WALDORF, Md. - The Charles County Health Department wants to hear from anyone who has lived in or stayed overnight at the Huntington Apartments in the St. Charles community since Jan. 1, 2012.
Health officials say a bat removed July 24 from an apartment tested positive for rabies. They want to make sure people are educated about the risks bats pose and that they are evaluated for possible rabies exposure.
Management for the apartment hired a licensed wildlife control contractor. There are reports of other bats hanging around the complex.
People who have lived or stayed at the apartments are asked to call the health department at 301-609-6840 between 8 a.m. and 5 p.m. weekdays, or after hours at 240-216-4055.
What everyone should know is rabies can be transmitted to humans and pets through infected bat saliva.
Deputy County Health Officer Dr. Dianna Abney says bat bites can go unnoticed because the bites are small, and a bat's teeth are very sharp.
Abney says the risk of getting bitten goes up if a person sleeps in the same room as a bat.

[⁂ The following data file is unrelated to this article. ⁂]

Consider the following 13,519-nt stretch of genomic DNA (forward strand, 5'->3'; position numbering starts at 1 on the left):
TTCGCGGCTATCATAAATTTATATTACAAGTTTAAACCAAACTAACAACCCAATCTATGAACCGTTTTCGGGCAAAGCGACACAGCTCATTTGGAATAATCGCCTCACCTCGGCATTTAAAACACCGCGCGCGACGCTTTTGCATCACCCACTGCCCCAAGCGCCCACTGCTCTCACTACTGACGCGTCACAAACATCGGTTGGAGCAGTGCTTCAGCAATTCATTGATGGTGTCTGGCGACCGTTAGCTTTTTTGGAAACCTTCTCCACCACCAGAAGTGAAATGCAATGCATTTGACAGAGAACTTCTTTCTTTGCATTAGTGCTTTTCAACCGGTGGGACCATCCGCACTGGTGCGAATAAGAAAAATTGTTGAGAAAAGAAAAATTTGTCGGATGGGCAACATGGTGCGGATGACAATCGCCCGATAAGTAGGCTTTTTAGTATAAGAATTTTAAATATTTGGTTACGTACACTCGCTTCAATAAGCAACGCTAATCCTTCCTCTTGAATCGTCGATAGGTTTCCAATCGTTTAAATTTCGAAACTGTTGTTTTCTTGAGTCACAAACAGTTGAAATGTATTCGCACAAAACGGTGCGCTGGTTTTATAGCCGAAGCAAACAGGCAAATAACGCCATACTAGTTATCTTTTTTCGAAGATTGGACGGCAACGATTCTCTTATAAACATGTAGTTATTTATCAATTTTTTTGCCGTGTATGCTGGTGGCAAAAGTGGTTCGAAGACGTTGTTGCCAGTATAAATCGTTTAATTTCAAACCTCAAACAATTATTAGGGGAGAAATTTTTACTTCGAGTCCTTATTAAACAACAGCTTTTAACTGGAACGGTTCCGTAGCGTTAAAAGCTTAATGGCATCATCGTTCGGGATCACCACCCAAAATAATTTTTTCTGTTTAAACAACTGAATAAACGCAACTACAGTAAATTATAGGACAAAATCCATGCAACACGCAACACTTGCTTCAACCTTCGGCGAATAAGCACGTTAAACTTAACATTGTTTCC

Most importantly, rabies can be deadly if the individual doesn't get the right treatment.
For healthy people, the treatment process usually takes two weeks.
As for pets, the law requires dogs, cats and ferrets to be vaccinated against rabies.
Residents of the apartments whose pets may have come in contact with bats should make sure their pets have booster vaccinations.
More information is available from the Charles County government's website.
(Copyright 2012 by WTOP. All Rights Reserved.)
She can sing, but can she act? Jewel takes on a famous role.
A Philadelphia bicyclist has teamed up with a cat for tandem rides.
Vegas's Neon Museum offers night tours of nightlife icons.
Morgan Freeman can't stay awake during a TV interview. (Video)